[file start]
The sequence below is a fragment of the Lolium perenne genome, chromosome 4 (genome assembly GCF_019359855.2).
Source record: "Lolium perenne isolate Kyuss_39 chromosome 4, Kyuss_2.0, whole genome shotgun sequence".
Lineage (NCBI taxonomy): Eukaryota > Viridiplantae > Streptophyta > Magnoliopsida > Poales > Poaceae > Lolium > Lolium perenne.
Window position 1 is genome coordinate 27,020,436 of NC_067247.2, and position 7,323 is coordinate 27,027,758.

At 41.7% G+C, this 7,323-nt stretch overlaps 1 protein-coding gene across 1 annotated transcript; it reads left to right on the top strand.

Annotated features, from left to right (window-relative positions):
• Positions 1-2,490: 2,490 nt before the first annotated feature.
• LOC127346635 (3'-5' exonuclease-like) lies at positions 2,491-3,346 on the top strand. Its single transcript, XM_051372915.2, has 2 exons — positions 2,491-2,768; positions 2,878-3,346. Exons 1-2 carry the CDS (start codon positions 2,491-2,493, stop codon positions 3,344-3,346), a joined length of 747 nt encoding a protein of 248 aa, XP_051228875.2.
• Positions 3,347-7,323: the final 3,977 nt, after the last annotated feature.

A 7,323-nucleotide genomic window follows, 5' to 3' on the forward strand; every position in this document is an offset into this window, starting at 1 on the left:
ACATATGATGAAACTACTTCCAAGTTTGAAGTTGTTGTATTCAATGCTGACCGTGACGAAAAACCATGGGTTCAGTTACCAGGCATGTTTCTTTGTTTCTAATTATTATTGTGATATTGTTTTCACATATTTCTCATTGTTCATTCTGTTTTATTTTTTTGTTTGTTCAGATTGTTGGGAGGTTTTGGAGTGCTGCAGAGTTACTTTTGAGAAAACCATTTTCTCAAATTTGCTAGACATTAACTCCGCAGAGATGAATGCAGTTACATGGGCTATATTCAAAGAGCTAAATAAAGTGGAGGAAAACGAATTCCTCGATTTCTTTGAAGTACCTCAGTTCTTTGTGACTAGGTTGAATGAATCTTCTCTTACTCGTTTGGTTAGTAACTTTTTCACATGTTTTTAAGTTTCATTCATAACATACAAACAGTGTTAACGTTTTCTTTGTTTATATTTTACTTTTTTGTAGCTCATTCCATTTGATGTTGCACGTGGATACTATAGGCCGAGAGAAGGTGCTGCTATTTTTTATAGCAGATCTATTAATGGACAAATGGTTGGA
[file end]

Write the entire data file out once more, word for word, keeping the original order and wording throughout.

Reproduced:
The sequence below is a fragment of the Lolium perenne genome, chromosome 4 (genome assembly GCF_019359855.2).
Source record: "Lolium perenne isolate Kyuss_39 chromosome 4, Kyuss_2.0, whole genome shotgun sequence".
Lineage (NCBI taxonomy): Eukaryota > Viridiplantae > Streptophyta > Magnoliopsida > Poales > Poaceae > Lolium > Lolium perenne.
Window position 1 is genome coordinate 27,020,436 of NC_067247.2, and position 7,323 is coordinate 27,027,758.

At 41.7% G+C, this 7,323-nt stretch overlaps 1 protein-coding gene across 1 annotated transcript; it reads left to right on the top strand.

Annotated features, from left to right (window-relative positions):
• Positions 1-2,490: 2,490 nt before the first annotated feature.
• LOC127346635 (3'-5' exonuclease-like) lies at positions 2,491-3,346 on the top strand. Its single transcript, XM_051372915.2, has 2 exons — positions 2,491-2,768; positions 2,878-3,346. Exons 1-2 carry the CDS (start codon positions 2,491-2,493, stop codon positions 3,344-3,346), a joined length of 747 nt encoding a protein of 248 aa, XP_051228875.2.
• Positions 3,347-7,323: the final 3,977 nt, after the last annotated feature.

A 7,323-nucleotide genomic window follows, 5' to 3' on the forward strand; every position in this document is an offset into this window, starting at 1 on the left:
ACATATGATGAAACTACTTCCAAGTTTGAAGTTGTTGTATTCAATGCTGACCGTGACGAAAAACCATGGGTTCAGTTACCAGGCATGTTTCTTTGTTTCTAATTATTATTGTGATATTGTTTTCACATATTTCTCATTGTTCATTCTGTTTTATTTTTTTGTTTGTTCAGATTGTTGGGAGGTTTTGGAGTGCTGCAGAGTTACTTTTGAGAAAACCATTTTCTCAAATTTGCTAGACATTAACTCCGCAGAGATGAATGCAGTTACATGGGCTATATTCAAAGAGCTAAATAAAGTGGAGGAAAACGAATTCCTCGATTTCTTTGAAGTACCTCAGTTCTTTGTGACTAGGTTGAATGAATCTTCTCTTACTCGTTTGGTTAGTAACTTTTTCACATGTTTTTAAGTTTCATTCATAACATACAAACAGTGTTAACGTTTTCTTTGTTTATATTTTACTTTTTTGTAGCTCATTCCATTTGATGTTGCACGTGGATACTATAGGCCGAGAGAAGGTGCTGCTATTTTTTATAGCAGATCTATTAATGGACAAATGGTTGGA